6 Thoughts After 6 Months: Could Ohio Bet $8B This Year?

Written By Danny Cross on August 1, 2023 - Last Updated on August 2, 2023
Ohio Sports Betting Six-Month Analysis

The Ohio sports betting market hit the six-month mark this week — at least when it comes to revenue figures.

The Ohio Casino Control Commission on July 31 released its June revenue report, meaning we have the first six months of Ohio sports betting figures to look back on.

One immediate takeaway: Ohio is set to become a massive sports betting market, as the first six months of 2023 saw active bettors, engaged operators and even a tax-rate plot twist.

So what stands out about the market as it embarks on what should be an even busier back half of 2023?

Here are six takeaways from the first six months of Ohio sports betting.

1. Ohio sports betting market started with a bang

Ohio’s $1.1 billion January launch set a record for a U.S. sports betting market’s first month. The fast start, of course, was fueled in part by a whopping $320 million in promotional spending.

Kicking off legal sports betting during the NFL playoffs provided a huge boost to the market, and the Super Bowl and March Madness created a smooth on-ramp for sportsbooks to acquire customers over the first three months.

Since the explosion of betting activity in January, the Ohio market has settled into a more natural state, with promo spending gradually waning and monthly handle and revenue figures following the same downward trend all U.S. markets see heading into the summer months.


Through six months, Ohio’s $3.8 billion handle ranks fifth in the U.S. That sets the market on track to push past $7 billion this year, with the potential to hit $8 billion if betting volume proves particularly strong during the NFL season.

2. FanDuel and DraftKings are atop a competitive market

In June, FanDuel Sportsbook Ohio and DraftKings Sportsbook Ohio combined for a 68.2% market share for sports betting handle — right in line with May’s 68.6%.

FanDuel has led the way in all six months of 2023, though DraftKings has been inching ever closer to the top.

The domination of the market by the “Big 2” U.S. sportsbooks is no surprise. They have name recognition, huge promotional budgets and, more importantly, quality platforms that check all the right boxes.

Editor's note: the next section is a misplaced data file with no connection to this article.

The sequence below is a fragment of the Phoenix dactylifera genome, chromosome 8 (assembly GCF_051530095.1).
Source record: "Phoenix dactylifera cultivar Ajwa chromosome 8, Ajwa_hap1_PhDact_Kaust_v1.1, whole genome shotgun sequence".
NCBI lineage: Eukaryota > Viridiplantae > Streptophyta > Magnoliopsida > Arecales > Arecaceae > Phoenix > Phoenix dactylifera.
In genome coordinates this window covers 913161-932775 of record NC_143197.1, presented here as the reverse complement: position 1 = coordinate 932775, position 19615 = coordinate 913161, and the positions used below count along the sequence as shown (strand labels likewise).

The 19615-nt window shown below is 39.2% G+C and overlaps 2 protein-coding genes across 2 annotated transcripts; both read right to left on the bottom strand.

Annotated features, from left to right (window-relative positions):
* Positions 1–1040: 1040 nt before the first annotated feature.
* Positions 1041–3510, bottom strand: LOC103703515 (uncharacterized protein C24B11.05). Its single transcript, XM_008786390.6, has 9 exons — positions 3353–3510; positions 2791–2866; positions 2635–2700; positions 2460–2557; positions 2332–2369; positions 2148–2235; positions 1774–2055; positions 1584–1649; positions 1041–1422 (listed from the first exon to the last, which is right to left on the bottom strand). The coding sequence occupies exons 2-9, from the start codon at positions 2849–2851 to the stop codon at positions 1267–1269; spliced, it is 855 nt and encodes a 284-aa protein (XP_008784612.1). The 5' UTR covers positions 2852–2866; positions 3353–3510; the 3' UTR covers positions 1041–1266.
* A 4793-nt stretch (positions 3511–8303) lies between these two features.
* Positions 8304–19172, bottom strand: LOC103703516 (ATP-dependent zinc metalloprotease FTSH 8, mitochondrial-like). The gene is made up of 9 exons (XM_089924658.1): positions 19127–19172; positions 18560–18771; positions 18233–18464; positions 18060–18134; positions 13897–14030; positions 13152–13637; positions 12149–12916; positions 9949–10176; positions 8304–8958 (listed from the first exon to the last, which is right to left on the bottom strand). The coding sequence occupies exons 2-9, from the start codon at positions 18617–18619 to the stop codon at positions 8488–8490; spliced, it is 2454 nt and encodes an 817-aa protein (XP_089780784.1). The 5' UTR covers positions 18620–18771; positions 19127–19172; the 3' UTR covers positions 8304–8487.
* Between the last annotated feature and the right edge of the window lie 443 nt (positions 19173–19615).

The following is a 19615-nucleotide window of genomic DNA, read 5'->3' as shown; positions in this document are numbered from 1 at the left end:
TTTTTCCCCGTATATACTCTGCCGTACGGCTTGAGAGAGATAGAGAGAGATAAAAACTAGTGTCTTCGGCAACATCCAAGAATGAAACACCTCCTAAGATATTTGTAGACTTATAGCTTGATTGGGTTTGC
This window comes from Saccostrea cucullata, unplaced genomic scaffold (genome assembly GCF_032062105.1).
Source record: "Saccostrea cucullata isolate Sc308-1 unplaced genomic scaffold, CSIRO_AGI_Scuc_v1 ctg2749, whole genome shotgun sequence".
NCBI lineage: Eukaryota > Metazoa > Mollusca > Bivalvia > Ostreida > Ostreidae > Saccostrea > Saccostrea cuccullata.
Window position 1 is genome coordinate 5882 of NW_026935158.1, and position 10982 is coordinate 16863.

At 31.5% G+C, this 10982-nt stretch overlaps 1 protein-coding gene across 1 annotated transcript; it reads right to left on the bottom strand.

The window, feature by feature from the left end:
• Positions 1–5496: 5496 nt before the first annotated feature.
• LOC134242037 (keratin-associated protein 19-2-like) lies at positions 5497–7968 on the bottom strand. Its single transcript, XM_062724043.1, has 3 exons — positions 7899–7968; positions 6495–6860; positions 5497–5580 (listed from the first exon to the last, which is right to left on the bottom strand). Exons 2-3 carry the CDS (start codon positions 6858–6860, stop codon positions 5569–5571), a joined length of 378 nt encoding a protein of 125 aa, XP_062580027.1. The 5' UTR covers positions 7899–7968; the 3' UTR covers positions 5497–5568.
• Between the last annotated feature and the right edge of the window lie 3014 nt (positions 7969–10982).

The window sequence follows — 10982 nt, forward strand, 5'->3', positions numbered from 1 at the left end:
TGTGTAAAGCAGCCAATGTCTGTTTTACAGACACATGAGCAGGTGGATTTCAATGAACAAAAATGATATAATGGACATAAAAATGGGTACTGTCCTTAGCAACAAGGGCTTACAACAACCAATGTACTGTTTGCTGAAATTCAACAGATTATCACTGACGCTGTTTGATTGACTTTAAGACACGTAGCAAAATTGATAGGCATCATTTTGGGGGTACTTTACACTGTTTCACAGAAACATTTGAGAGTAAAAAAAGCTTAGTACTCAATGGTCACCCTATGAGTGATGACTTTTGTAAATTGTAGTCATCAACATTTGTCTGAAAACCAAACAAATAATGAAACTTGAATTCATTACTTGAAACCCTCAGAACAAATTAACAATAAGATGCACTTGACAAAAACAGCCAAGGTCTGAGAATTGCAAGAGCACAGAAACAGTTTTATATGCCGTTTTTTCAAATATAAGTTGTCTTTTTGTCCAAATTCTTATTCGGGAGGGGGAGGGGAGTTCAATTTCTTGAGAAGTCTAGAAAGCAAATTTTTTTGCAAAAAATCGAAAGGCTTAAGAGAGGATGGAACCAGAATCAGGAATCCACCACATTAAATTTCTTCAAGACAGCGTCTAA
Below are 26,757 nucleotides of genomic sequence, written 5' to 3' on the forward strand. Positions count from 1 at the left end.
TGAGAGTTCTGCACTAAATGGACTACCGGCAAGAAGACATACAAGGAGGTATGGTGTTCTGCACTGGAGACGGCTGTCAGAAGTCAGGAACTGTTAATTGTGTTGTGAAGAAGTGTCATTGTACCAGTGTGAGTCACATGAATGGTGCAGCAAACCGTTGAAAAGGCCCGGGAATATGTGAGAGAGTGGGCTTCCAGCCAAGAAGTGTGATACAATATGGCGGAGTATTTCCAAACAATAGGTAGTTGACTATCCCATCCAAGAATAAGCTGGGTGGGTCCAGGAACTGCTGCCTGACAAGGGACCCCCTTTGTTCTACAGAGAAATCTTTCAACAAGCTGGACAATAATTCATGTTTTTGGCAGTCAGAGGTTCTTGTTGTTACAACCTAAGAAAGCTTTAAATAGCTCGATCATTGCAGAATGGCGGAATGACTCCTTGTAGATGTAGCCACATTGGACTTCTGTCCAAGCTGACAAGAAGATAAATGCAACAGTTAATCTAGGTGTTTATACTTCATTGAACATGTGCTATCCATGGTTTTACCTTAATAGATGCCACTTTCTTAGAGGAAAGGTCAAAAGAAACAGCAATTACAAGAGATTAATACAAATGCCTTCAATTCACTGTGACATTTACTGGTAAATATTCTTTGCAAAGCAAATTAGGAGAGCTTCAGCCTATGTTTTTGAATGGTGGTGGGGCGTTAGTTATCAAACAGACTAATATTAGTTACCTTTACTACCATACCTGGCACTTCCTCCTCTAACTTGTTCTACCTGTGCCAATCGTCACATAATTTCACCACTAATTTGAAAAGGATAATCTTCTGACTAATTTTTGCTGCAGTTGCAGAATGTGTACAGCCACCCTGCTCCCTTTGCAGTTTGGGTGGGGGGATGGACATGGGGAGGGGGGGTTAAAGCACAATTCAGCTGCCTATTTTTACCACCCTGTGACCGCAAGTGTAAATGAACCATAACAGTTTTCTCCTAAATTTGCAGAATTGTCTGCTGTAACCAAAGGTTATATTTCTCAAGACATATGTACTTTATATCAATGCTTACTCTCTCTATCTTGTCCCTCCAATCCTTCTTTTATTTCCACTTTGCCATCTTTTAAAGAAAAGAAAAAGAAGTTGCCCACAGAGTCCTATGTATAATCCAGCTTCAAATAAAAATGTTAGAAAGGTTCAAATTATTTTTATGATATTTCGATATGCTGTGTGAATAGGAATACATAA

Both FanDuel and DraftKings are here to stay, and they’ll continue to fight for the top spot in Ohio for years to come.

3. Bet365 joins the top-five party in Ohio

Regarding the most active sportsbooks in Ohio, one surprise player stands out: Bet365 Sportsbook Ohio. Bet365 is a popular book in England, where it is known for offering a vast array of international soccer markets.

In Ohio, Bet365 has been the biggest spender of promotional offers outside of DraftKings and FanDuel. That’s been a bit of a surprise for the relatively unknown sportsbook in U.S. markets — but it has worked well so far.

YTD promotional spending in Ohio:

  1. FanDuel: $214,742,008
  2. DraftKings: $128,843,040
  3. Bet365: $53,806,929
  4. BetMGM: $45,029,609
  5. Tipico: $9,341,452

Bet365’s commercials starring Breaking Bad actor Aaron Paul have become ubiquitous in Ohio’s professional sports markets. Just close your eyes as a Reds game goes to commercial, and his voice automatically appears in your mind: “In. Play. Betting…”

Those commercials don’t have the polish of specific national campaigns by the likes of BetMGM Sportsbook and Caesars Sportsbook, but they’re doing the trick. In addition, Bet365 is still offering the generous sign-up bonus it advertised before sports betting even launched in Ohio: Bet $1 to receive $200 in bonus bets. These days, it’s the best offer in the market.

Once again, the sportsbook’s success is ultimately going to be determined by the quality of its product. And Bet365’s no-frills platform has been surprisingly impressive, particularly the friendly baseball odds and same-game parlay boosts.

Bet365 has pushed into third place in market share in the last two months, and it appears to have long-term plans for Ohio — and potentially other markets.

Of course, BetMGM and Caesars — Nos. 4 and 5 in market share over the last two months, respectively — are high-quality platforms themselves that are also eyeing a long future in Ohio.

4. Promotional spending is dwindling heading into summer months

Ohio bettors are going to have to get used to fewer promotional offers — at least through the summer.